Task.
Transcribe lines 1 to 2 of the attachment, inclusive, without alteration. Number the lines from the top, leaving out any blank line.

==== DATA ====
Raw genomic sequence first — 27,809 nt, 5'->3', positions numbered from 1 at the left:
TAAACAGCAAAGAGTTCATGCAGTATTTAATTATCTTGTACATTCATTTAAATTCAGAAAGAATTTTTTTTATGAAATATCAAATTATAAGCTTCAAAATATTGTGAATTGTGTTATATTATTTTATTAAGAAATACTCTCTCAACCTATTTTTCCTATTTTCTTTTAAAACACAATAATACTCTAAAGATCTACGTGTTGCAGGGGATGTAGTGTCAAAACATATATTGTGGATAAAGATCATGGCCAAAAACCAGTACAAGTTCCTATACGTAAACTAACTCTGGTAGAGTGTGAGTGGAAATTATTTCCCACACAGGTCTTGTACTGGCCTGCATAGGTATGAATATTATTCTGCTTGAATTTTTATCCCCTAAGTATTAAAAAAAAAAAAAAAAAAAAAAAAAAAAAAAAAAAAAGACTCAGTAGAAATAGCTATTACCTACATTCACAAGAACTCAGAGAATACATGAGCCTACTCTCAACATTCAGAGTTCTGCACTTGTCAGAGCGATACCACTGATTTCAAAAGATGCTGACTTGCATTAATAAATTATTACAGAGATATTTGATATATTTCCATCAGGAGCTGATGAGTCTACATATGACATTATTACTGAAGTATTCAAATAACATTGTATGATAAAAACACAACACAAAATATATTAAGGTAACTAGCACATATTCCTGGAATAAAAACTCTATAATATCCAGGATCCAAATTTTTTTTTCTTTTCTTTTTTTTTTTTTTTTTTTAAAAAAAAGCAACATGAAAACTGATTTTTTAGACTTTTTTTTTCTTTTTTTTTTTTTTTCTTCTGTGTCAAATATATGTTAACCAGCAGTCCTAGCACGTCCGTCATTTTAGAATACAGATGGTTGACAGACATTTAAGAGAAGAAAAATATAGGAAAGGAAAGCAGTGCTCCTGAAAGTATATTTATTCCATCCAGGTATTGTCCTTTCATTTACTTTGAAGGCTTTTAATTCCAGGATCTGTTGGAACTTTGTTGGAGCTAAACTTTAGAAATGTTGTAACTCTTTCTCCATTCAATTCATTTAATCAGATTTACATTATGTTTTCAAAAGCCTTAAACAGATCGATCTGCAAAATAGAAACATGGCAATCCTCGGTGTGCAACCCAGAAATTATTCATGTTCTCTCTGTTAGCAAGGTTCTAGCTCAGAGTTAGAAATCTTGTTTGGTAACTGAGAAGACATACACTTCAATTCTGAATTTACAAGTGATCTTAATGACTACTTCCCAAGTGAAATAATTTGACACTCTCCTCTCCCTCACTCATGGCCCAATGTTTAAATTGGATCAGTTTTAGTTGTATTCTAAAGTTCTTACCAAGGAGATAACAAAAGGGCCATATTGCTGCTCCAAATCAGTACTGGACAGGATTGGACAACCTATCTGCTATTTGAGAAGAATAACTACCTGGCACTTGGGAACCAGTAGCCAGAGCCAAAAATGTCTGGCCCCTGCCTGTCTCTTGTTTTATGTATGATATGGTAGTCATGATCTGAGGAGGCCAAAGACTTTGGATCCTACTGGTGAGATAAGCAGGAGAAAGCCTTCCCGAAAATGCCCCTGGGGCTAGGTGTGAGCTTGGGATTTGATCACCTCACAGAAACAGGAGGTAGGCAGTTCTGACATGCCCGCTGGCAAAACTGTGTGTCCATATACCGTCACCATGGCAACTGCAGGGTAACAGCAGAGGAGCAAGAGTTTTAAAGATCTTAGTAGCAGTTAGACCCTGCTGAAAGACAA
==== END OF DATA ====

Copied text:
Raw genomic sequence first — 27,809 nt, 5'->3', positions numbered from 1 at the left:
TAAACAGCAAAGAGTTCATGCAGTATTTAATTATCTTGTACATTCATTTAAATTCAGAAAGAATTTTTTTTATGAAATATCAAATTATAAGCTTCAAAATATTGTGAATTGTGTTATATTATTTTATTAAGAAATACTCTCTCAACCTATTTTTCCTATTTTCTTTTAAAACACAATAATACTCTAAAGATCTACGTGTTGCAGGGGATGTAGTGTCAAAACATATATTGTGGATAAAGATCATGGCCAAAAACCAGTACAAGTTCCTATACGTAAACTAACTCTGGTAGAGTGTGAGTGGAAATTATTTCCCACACAGGTCTTGTACTGGCCTGCATAGGTATGAATATTATTCTGCTTGAATTTTTATCCCCTAAGTATTAAAAAAAAAAAAAAAAAAAAAAAAAAAAAAAAAAAAAGACTCAGTAGAAATAGCTATTACCTACATTCACAAGAACTCAGAGAATACATGAGCCTACTCTCAACATTCAGAGTTCTGCACTTGTCAGAGCGATACCACTGATTTCAAAAGATGCTGACTTGCATTAATAAATTATTACAGAGATATTTGATATATTTCCATCAGGAGCTGATGAGTCTACATATGACATTATTACTGAAGTATTCAAATAACATTGTATGATAAAAACACAACACAAAATATATTAAGGTAACTAGCACATATTCCTGGAATAAAAACTCTATAATATCCAGGATCCAAATTTTTTTTTCTTTTCTTTTTTTTTTTTTTTTTTTAAAAAAAAGCAACATGAAAACTGATTTTTTAGACTTTTTTTTTCTTTTTTTTTTTTTTTCTTCTGTGTCAAATATATGTTAACCAGCAGTCCTAGCACGTCCGTCATTTTAGAATACAGATGGTTGACAGACATTTAAGAGAAGAAAAATATAGGAAAGGAAAGCAGTGCTCCTGAAAGTATATTTATTCCATCCAGGTATTGTCCTTTCATTTACTTTGAAGGCTTTTAATTCCAGGATCTGTTGGAACTTTGTTGGAGCTAAACTTTAGAAATGTTGTAACTCTTTCTCCATTCAATTCATTTAATCAGATTTACATTATGTTTTCAAAAGCCTTAAACAGATCGATCTGCAAAATAGAAACATGGCAATCCTCGGTGTGCAACCCAGAAATTATTCATGTTCTCTCTGTTAGCAAGGTTCTAGCTCAGAGTTAGAAATCTTGTTTGGTAACTGAGAAGACATACACTTCAATTCTGAATTTACAAGTGATCTTAATGACTACTTCCCAAGTGAAATAATTTGACACTCTCCTCTCCCTCACTCATGGCCCAATGTTTAAATTGGATCAGTTTTAGTTGTATTCTAAAGTTCTTACCAAGGAGATAACAAAAGGGCCATATTGCTGCTCCAAATCAGTACTGGACAGGATTGGACAACCTATCTGCTATTTGAGAAGAATAACTACCTGGCACTTGGGAACCAGTAGCCAGAGCCAAAAATGTCTGGCCCCTGCCTGTCTCTTGTTTTATGTATGATATGGTAGTCATGATCTGAGGAGGCCAAAGACTTTGGATCCTACTGGTGAGATAAGCAGGAGAAAGCCTTCCCGAAAATGCCCCTGGGGCTAGGTGTGAGCTTGGGATTTGATCACCTCACAGAAACAGGAGGTAGGCAGTTCTGACATGCCCGCTGGCAAAACTGTGTGTCCATATACCGTCACCATGGCAACTGCAGGGTAACAGCAGAGGAGCAAGAGTTTTAAAGATCTTAGTAGCAGTTAGACCCTGCTGAAAGACAA